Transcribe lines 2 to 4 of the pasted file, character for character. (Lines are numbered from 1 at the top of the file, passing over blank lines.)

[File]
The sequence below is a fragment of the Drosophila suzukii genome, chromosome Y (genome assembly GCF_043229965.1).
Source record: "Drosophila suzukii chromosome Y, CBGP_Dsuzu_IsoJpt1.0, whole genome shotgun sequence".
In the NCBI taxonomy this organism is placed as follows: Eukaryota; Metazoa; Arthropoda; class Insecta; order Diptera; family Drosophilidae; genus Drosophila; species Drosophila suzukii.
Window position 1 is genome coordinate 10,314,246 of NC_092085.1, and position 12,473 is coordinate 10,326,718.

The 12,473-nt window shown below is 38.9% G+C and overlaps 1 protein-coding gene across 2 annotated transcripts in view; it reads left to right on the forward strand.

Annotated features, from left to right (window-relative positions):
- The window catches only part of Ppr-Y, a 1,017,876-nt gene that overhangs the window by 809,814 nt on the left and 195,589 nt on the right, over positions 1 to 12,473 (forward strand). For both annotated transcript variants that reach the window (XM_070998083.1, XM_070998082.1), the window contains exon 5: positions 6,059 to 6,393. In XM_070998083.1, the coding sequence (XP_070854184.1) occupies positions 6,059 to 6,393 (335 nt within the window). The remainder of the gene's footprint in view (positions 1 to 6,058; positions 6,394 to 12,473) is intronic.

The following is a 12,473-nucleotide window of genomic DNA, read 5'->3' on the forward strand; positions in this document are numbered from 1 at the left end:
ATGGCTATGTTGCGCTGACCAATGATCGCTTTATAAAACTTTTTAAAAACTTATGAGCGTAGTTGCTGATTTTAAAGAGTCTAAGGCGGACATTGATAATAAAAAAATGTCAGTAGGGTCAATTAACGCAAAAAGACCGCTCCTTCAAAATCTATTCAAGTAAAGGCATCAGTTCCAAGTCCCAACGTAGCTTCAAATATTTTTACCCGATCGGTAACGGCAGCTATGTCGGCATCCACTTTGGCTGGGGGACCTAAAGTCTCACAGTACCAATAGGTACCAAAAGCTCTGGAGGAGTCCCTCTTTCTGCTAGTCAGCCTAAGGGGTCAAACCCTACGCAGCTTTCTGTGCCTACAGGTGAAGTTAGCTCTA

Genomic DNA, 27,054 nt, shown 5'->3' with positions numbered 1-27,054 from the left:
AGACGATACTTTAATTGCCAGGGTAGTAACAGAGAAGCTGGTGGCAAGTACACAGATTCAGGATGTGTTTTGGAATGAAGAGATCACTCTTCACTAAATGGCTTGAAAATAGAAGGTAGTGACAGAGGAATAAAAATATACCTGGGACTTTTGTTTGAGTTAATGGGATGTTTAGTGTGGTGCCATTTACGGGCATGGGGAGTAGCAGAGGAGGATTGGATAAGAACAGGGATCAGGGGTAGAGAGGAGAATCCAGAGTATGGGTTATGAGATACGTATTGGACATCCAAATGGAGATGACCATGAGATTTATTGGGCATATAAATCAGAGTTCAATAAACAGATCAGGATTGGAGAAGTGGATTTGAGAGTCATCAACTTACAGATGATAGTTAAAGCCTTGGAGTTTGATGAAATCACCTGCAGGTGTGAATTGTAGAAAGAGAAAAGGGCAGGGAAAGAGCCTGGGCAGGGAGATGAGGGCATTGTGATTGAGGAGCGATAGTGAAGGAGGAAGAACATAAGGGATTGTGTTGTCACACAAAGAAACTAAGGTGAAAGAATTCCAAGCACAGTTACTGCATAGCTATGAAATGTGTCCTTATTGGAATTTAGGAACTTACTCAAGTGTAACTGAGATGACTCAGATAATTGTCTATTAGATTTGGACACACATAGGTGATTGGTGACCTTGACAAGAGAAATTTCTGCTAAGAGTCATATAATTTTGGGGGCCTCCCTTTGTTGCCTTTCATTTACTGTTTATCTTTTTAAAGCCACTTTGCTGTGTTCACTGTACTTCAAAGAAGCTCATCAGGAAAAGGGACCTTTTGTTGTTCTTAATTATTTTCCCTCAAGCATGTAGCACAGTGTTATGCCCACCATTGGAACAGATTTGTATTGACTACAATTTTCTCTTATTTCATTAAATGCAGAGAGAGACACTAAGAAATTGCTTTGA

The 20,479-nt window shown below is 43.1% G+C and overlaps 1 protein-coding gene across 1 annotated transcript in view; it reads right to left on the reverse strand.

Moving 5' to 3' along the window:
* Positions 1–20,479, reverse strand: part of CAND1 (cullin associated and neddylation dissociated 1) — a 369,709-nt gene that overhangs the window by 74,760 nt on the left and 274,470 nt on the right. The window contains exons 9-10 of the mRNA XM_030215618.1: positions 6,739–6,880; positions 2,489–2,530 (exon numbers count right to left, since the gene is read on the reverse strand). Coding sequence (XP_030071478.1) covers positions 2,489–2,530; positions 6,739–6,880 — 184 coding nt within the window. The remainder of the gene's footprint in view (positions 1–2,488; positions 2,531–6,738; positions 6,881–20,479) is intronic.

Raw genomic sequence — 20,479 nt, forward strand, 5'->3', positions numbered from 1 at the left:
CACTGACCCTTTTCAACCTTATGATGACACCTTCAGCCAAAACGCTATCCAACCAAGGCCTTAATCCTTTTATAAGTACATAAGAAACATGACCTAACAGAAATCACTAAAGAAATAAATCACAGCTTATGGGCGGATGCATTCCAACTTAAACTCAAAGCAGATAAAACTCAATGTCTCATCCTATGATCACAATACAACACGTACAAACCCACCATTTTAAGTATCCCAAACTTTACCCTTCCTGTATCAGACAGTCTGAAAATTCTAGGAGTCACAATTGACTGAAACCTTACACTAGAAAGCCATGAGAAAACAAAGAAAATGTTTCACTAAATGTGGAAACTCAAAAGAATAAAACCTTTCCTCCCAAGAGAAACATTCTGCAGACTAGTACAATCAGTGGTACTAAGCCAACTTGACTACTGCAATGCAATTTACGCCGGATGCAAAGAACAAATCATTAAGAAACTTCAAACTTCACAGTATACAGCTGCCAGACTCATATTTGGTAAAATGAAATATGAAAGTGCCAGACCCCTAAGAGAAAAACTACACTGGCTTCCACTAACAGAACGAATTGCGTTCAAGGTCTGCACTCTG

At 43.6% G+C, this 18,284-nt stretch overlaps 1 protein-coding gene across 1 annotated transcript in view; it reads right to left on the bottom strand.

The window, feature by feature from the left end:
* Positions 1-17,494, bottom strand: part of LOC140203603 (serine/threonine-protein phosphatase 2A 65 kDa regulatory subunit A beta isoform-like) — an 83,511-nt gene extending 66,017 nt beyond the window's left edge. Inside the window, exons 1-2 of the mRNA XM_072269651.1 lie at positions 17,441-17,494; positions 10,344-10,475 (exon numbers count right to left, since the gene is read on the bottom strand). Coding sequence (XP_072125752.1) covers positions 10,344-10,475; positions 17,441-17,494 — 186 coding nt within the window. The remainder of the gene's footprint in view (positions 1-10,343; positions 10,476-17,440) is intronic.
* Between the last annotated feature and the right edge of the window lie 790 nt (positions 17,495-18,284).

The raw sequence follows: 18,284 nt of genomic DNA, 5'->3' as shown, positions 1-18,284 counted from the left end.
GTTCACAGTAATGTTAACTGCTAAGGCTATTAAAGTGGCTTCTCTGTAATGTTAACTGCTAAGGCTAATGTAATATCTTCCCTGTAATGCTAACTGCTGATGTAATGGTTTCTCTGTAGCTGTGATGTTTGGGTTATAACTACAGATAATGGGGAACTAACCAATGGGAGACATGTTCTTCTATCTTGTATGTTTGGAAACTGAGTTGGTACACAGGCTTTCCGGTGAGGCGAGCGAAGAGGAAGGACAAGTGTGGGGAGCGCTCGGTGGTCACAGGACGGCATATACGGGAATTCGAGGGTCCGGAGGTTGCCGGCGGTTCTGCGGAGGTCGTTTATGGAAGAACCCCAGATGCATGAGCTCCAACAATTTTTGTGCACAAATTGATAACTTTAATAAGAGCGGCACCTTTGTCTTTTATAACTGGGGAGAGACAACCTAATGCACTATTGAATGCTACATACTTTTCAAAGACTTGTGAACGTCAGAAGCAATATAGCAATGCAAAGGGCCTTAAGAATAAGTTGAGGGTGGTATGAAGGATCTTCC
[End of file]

Source record: "Drosophila suzukii chromosome Y, CBGP_Dsuzu_IsoJpt1.0, whole genome shotgun sequence".
In the NCBI taxonomy this organism is placed as follows: Eukaryota; Metazoa; Arthropoda; class Insecta; order Diptera; family Drosophilidae; genus Drosophila; species Drosophila suzukii.
Window position 1 is genome coordinate 10,314,246 of NC_092085.1, and position 12,473 is coordinate 10,326,718.